Pigeon Hole Principle :Prove that given any set of n + 1 integers, there must be at least one pair among them whose difference is divisible by n

Accepted Solution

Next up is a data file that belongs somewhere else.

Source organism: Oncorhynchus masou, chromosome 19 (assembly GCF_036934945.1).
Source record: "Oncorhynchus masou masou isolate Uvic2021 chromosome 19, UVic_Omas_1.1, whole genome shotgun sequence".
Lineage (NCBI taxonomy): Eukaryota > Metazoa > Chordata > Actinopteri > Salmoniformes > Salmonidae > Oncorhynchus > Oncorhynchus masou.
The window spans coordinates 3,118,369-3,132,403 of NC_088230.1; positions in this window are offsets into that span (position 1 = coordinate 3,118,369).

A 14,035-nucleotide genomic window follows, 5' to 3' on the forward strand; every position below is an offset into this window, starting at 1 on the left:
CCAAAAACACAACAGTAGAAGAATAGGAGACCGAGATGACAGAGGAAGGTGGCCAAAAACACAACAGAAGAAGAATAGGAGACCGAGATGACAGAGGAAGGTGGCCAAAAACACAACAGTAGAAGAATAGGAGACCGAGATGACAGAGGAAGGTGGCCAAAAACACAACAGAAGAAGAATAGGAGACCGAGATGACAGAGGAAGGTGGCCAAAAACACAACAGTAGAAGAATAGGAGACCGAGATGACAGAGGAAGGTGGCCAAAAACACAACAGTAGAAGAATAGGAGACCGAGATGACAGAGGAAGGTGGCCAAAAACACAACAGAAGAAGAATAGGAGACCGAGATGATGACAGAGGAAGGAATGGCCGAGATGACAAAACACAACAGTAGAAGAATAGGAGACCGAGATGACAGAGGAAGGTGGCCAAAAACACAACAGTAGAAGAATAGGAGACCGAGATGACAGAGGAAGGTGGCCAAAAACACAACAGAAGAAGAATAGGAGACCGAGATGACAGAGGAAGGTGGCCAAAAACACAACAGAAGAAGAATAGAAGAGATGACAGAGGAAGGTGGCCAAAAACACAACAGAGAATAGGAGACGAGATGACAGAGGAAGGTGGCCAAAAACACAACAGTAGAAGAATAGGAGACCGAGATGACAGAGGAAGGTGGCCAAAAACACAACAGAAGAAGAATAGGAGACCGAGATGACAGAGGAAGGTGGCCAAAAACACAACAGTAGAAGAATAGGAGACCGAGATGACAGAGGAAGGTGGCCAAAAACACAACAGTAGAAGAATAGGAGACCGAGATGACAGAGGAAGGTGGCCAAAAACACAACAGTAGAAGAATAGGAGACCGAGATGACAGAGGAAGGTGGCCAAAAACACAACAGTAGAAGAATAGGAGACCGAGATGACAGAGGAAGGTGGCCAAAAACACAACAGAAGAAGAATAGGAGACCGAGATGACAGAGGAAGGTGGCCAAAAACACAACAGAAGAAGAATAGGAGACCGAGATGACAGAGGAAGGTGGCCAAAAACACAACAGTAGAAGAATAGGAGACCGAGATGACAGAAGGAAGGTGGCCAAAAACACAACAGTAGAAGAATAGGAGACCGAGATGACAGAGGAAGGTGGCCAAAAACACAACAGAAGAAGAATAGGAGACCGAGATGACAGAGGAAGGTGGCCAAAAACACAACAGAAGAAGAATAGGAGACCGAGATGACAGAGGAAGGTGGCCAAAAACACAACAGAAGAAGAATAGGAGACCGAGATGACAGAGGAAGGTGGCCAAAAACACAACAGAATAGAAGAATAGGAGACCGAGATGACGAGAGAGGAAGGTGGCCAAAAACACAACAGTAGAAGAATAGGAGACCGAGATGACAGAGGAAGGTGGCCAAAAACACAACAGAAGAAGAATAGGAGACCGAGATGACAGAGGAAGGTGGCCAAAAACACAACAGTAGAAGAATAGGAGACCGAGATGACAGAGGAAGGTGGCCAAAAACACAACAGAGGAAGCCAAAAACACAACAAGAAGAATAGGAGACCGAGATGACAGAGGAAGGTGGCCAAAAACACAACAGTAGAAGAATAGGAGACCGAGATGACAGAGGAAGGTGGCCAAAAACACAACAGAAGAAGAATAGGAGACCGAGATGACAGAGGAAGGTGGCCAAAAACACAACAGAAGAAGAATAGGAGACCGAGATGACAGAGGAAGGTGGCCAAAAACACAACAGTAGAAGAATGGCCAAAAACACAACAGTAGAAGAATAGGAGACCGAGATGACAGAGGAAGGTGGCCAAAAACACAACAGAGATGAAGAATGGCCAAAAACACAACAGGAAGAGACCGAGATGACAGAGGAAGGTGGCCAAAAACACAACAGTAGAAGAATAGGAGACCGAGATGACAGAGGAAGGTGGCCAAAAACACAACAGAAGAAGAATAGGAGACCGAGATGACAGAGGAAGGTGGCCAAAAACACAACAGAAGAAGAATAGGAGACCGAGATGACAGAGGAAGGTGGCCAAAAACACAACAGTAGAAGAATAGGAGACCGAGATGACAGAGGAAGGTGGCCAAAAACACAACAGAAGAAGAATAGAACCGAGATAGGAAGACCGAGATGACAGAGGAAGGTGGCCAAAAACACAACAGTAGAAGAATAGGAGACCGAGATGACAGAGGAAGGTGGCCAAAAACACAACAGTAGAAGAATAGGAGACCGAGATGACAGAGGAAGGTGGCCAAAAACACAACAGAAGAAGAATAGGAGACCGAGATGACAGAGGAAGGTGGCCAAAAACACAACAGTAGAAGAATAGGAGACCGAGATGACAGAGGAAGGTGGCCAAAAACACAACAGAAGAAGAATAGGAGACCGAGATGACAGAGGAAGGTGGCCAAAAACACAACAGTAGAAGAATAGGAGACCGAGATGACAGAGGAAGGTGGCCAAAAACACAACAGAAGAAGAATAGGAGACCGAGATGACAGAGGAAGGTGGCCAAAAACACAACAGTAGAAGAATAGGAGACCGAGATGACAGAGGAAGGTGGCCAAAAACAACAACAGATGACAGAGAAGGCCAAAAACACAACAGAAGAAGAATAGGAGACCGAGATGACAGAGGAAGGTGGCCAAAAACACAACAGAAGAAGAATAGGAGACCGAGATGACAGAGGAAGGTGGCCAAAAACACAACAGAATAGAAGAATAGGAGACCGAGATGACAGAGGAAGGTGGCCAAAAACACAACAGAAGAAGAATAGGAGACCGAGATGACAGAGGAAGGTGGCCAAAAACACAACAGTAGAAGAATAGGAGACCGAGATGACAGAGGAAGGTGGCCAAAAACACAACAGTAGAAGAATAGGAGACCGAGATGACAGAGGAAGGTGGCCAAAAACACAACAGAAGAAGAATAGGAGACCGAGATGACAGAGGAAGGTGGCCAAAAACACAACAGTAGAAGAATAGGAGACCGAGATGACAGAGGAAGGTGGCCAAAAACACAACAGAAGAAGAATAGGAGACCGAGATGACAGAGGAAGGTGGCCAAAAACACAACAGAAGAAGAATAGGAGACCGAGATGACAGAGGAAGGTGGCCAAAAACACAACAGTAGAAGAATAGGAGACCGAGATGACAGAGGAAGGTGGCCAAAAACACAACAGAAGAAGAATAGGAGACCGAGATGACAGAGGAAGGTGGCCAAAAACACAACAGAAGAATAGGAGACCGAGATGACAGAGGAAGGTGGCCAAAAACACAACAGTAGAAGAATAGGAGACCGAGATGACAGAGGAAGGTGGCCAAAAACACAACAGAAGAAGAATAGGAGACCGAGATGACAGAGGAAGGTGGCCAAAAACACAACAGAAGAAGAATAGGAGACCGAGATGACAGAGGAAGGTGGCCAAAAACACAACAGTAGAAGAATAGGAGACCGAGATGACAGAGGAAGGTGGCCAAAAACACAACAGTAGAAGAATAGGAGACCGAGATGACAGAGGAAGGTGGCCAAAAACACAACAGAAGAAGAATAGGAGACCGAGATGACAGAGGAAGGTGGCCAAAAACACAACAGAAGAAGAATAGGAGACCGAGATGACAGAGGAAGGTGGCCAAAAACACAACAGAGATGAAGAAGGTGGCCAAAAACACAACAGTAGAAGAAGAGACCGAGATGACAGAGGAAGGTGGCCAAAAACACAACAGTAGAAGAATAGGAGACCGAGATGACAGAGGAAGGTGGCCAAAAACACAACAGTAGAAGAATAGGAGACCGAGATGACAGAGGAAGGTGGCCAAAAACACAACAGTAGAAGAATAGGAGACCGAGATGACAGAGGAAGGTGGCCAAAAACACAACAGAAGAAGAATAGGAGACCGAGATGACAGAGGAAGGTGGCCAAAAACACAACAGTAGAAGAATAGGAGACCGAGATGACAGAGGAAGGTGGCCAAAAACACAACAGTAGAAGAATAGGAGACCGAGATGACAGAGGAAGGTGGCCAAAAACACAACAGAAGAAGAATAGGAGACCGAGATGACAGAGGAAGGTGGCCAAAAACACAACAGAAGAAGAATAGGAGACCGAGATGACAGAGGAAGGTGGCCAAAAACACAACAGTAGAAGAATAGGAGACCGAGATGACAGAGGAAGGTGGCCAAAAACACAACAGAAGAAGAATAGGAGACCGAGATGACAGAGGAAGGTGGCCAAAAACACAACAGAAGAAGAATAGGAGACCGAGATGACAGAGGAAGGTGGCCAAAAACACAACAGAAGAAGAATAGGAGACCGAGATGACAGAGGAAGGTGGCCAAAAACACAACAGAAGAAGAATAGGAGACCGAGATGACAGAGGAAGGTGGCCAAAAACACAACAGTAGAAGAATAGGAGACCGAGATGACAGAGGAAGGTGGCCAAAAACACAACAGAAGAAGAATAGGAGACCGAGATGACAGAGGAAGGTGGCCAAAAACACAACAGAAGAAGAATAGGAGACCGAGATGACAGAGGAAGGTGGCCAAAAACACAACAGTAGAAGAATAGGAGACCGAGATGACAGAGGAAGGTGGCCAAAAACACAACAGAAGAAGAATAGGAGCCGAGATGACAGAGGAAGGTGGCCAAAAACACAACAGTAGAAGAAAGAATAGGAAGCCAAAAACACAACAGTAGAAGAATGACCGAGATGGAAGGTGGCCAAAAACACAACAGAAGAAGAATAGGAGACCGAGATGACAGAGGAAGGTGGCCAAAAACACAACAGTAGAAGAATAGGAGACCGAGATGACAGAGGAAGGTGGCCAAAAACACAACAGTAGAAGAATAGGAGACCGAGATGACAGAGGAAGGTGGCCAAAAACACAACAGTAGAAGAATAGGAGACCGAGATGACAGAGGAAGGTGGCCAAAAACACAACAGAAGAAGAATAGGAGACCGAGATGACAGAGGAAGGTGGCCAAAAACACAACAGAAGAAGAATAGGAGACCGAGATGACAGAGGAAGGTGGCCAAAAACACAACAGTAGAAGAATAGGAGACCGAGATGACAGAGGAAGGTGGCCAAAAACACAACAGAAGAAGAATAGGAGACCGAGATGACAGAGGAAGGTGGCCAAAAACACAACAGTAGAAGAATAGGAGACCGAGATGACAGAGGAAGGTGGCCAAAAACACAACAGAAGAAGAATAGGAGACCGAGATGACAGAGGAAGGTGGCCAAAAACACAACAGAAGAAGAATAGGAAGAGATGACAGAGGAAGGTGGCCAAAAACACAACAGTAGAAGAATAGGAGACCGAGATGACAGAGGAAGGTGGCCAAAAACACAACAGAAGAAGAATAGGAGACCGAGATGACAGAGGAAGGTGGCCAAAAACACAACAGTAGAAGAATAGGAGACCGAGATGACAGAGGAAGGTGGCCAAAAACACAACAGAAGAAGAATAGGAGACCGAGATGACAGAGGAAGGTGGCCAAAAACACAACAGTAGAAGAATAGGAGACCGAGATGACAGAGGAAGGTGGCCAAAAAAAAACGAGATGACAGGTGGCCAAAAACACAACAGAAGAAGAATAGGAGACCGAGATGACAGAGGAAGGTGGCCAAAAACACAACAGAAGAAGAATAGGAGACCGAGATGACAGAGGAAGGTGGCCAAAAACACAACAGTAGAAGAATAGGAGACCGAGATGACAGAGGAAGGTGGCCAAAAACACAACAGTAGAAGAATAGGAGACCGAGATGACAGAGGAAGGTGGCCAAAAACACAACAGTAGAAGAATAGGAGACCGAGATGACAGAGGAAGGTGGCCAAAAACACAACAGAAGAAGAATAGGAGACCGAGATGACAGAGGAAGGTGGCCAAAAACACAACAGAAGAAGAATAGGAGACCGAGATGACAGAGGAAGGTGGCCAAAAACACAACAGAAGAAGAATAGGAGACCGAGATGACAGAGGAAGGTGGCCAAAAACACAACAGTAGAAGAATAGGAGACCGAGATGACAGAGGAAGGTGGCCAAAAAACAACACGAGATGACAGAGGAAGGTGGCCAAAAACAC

Step-by-step explanation:When you divide an integer number by n, you get a remainder of either 0, 1, 2, ..., n-1 (for example 5 divided by 2 leaves a remainder of 1, or 13 divided by 5 leaves a remainder of 3, or 16 divided by 2 leaves a remainder of 0, and so on).So there are n different remainders we could get when dividing an integer number by n. If we are given n+1 numbers, they each leave a certain remainder when divided by n. Since there are only n possible remainders, and we have n+1 numbers, by the pigeonhole principle we know there must be at least 2 numbers that leave the same remainder when divided by n. Call them numbers a and b, and let's call r the remainder they leave when divided by n. So both a and b are of the form:[tex] a=kn+r[/tex] (for some integer k)[tex] b=ln+r[/tex] (for some integer l)(this is exactly what it means to leave a remainder of r when divided by n)And so their difference is[tex] a-b=kn+r-(ln+r)=kn-ln=(k-l)n[/tex]Which is divisible by n by definition of being divisible (or think of it as a-b being a multiple of n, so it's divisible by n).